The first of INSERM's foreign agreements was with the University of Glasgow, which awarded Br chot an honorary doctorate. INSERM scientists are collaborating on cancer research with counterparts in Scotland, combining teams from Dundee and Toulouse Universities. Cooperation with Scotland has also been launched in parasitology as part of joint research on malaria.
Two years ago, INSERM signed an international collaborative research agreement - its first in North America - with the University of Pittsburgh; this agreement is aimed at sharing technologies and scientific strategies in the field of adult stem cells. Similar agreements were signed with research institutes in Montreal, Shanghai and Quito (Ecuador).
As American embryonic stem cell research has been stymied by the Bush Administration's strict limits on using existing stem cell lines and barring federal funds from anyone who does, Israel has had a clear advantage: Jewish law encourages research to fight disease and save lives, even with the use of day-old embryos, which are not regarded as living beings but only having the potential for life.
Thus INSERM jumped at the chance to collaborate with Technion and Rambam Medical Center Prof. Joseph Itskovitz-Eldor, one of the world's leading experts in embryonic stem cells. These cells have generated a great deal of excitement among scientists because of their uncanny ability to differentiate into any of the huge variety of cells present in the body, from nerve and muscle cells to liver cells. But it is hard to direct stem cells to produce a specific cell type, which is essential if they are to be used to repair damaged organs.
THE RESULT of the French government decision was the establishment of Insertech, the new center formally approved by the French government and created by the document signed by Br chot and Technion president Prof. Yitzhak Apeloig. Asked how the collaboration with the Technion came about, the INSERM director said: "Our Prof. Daniel Aberdam, a senior INSERM researcher and expert in stem cells and skin in Nice, has had ongoing connections with Prof. Itskovitz-Eldor, and praised him highly. We were very impressed by the solid ground and the high quality and atmosphere of research at the Technion."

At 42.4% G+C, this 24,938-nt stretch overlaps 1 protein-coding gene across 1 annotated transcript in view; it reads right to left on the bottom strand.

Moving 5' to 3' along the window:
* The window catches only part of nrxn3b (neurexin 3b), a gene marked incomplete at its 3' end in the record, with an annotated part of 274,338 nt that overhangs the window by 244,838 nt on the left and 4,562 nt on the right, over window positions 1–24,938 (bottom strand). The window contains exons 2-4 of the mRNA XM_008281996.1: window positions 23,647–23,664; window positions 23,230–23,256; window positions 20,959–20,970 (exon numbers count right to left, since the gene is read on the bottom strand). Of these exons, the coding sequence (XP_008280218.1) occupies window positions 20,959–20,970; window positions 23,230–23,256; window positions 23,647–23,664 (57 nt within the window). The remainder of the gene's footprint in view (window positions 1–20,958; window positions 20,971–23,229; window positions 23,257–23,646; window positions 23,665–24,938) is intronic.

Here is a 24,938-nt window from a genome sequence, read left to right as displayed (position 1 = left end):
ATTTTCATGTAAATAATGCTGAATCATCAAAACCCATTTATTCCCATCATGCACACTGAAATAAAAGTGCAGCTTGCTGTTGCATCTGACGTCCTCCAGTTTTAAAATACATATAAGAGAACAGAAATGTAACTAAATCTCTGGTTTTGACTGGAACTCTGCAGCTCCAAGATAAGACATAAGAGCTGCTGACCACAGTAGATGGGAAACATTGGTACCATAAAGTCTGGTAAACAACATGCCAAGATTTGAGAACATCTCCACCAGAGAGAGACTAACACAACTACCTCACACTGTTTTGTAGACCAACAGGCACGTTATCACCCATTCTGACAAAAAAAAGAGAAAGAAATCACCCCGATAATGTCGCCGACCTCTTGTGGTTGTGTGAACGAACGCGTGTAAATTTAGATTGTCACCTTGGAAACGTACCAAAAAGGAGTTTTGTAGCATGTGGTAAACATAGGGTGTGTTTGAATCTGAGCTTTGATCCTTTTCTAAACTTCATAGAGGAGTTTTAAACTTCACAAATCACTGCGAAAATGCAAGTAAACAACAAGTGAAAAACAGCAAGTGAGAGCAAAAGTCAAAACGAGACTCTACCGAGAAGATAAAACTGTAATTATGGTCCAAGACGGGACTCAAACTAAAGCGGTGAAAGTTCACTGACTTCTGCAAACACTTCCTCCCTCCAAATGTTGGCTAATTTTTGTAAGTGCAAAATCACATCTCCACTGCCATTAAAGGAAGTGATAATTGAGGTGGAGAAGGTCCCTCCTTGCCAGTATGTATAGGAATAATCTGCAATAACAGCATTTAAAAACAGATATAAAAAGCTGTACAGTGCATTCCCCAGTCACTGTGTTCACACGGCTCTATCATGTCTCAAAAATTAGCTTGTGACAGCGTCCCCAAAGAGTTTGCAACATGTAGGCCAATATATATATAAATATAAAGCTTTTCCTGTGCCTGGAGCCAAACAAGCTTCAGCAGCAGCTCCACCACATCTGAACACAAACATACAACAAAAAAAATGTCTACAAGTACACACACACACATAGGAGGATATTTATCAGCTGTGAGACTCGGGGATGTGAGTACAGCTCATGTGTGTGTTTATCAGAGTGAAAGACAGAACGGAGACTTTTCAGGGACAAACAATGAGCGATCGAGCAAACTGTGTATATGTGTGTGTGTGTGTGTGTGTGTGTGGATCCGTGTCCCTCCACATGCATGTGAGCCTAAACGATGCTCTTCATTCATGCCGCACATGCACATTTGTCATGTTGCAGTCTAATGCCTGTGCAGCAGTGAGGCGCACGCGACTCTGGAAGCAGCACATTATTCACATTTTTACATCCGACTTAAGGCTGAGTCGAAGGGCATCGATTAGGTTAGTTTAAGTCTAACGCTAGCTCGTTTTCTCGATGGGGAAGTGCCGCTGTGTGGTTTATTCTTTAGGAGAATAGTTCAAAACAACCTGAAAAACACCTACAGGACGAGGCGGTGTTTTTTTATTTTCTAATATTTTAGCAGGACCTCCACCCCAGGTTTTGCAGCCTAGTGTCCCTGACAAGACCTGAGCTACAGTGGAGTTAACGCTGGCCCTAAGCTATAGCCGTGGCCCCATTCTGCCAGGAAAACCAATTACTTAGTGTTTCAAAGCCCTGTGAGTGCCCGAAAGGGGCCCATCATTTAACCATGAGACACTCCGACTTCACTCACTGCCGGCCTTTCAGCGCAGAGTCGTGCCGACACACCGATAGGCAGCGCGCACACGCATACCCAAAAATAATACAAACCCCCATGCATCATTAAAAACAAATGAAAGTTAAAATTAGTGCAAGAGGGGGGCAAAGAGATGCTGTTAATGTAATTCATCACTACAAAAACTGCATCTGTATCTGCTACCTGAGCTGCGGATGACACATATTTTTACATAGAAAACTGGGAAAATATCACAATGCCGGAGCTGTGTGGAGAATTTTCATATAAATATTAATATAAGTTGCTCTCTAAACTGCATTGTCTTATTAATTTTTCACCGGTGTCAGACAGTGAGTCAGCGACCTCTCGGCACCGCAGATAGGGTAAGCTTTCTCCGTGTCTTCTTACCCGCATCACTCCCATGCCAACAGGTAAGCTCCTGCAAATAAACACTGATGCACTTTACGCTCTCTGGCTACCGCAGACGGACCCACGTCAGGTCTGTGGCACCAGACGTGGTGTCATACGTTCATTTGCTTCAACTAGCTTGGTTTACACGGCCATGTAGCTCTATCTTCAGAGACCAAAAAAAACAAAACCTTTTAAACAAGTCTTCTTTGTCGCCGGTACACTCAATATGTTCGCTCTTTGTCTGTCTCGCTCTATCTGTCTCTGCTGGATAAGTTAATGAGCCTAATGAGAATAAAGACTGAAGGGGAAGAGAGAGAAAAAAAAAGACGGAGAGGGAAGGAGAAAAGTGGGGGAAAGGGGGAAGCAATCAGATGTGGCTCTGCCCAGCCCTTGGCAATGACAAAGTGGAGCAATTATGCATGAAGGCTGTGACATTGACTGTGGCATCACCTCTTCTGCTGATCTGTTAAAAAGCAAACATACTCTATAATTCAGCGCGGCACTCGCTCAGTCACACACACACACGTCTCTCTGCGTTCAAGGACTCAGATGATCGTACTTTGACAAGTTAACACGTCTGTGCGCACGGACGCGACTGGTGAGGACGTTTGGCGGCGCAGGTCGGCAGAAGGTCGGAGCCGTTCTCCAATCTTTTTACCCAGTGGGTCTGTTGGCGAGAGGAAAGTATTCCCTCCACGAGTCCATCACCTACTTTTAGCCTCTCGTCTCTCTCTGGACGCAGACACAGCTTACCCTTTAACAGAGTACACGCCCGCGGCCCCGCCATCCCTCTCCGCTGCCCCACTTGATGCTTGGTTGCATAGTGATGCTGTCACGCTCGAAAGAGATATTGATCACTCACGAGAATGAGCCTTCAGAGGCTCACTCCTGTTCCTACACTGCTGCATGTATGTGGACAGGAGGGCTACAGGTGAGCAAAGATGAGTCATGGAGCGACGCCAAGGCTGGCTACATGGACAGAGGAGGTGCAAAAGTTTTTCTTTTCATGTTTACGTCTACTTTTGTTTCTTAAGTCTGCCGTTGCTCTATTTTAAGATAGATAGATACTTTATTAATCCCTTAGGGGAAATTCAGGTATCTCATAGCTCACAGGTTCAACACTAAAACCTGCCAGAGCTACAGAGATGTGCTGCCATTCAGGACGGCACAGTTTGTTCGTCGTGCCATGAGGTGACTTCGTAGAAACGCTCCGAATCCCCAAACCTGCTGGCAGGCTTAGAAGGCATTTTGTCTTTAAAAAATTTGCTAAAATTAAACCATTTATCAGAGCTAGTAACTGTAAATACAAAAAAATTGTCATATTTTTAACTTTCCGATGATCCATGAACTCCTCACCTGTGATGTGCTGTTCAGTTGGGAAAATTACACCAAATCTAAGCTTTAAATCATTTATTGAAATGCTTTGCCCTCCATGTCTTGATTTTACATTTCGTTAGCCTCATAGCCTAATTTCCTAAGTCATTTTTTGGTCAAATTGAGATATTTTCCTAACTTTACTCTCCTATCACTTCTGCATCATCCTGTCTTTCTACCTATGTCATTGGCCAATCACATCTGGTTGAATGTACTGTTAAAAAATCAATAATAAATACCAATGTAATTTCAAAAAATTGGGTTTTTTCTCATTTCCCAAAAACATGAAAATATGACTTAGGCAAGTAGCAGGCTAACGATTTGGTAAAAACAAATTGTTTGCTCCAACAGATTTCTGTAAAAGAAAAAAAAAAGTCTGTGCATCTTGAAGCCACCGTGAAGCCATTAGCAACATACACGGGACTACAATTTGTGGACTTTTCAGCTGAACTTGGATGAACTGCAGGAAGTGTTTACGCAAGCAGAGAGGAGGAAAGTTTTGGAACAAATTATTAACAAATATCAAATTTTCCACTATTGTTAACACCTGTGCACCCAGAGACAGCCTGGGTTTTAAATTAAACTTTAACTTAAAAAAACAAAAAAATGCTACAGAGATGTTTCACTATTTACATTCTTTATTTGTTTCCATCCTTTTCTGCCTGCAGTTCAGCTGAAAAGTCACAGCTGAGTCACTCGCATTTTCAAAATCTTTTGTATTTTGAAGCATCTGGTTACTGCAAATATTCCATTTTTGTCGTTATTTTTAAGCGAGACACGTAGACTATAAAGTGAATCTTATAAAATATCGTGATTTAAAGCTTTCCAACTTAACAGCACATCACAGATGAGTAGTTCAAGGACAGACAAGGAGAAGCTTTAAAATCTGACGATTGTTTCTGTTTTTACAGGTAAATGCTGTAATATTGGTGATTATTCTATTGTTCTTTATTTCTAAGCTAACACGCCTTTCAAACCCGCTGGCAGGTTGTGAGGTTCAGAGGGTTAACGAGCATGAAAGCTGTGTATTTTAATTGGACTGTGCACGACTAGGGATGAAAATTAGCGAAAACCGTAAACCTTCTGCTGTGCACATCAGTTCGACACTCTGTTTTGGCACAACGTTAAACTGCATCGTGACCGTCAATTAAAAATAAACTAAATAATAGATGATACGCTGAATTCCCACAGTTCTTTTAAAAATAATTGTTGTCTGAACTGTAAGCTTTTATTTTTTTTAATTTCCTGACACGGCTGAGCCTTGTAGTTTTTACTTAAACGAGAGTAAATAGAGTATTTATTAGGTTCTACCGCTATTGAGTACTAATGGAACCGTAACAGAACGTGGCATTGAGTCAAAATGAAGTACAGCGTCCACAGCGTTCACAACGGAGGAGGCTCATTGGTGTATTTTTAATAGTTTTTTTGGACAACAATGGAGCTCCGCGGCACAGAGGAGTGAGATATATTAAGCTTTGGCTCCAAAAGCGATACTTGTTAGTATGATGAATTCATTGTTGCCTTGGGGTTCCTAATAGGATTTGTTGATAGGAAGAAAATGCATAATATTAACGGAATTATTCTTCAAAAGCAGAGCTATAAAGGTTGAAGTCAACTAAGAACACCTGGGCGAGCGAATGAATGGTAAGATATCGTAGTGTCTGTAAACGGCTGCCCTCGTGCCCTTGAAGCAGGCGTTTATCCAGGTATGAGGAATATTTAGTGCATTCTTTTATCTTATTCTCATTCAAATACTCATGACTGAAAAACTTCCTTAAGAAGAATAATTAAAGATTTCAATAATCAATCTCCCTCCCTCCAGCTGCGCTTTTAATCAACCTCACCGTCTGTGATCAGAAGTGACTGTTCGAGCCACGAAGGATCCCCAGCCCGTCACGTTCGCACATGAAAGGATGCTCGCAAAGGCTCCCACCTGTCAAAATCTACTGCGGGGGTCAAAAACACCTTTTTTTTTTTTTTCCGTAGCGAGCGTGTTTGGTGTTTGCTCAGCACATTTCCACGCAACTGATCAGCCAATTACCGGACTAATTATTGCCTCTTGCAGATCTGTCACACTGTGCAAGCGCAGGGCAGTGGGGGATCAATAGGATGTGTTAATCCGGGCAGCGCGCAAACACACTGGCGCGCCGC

Br chot noted that 160,000 euros per year allocated by both INSERM and the Technion will not go for constructing or outfitting labs but to finance positions for engineers and scientists over four years (renewable for another four).
The signing ceremony was the festive conclusion of a French-Israeli conference on embryonic stem cells that attracted 15 leading French researchers, as well as numerous Israelis, in the field
Itskovitz-Eldor and his Technion team have earned headlines in recent years with breakthroughs in their field.
Way back in 1998, Itskovitz-Eldor and scientists at the University of Wisconsin at Madison reported in Science that they had used defrosted human embryos (donated by couples undergoingin-vitro fertilization who did not want any more children), cultured and differentiated them randomly. In 2005, Itskovitz-Eldor and colleagues became the first in the world to have induced embryonic stem cells to differentiate into the cells that make up blood vessels and then to form the vessels themselves. This was aimed at the possible culture of blood vessels to repair the heart and other organs; the development could also be used to develop new weapons in the war against cancer.
More recently, Itskovitz-Eldor and Technion colleague Prof. Lior Gepstein became the first in the world to create contracting heart cells from human embryonic stem cells and successfully transplant them into pig hearts so that they function as biological pacemakers. The research, published in Nature Biotechnology, showed that the cardiomyocytes (heart muscle cells) created from tiny human embryos integrated functionally into the pigs' hearts and opened the possibility of eventually using human embryonic stem cells to repair damaged human hearts. Ultimately, such cell therapies might be used in addition to or in place of mechanical pacemakers.
Still, while very promising, this field of research has a long way to go: The tiny cardiomyocytes would have to function for a whole lifetime and assist or replace mechanical pacemakers, whose batteries have to be changed periodically. In addition, researchers have to learn to create unlimited amounts of differentiated heart cells from embryonic stem cells to regenerate and repair hearts suffering from cardiac insufficiency.
Br chot noted that INSERM has done some collaborative work with Arab countries such as Morocco, Tunisia and Algeria, but that that the level of research in such countries, while good, is certainly not at the high level of that in Israel.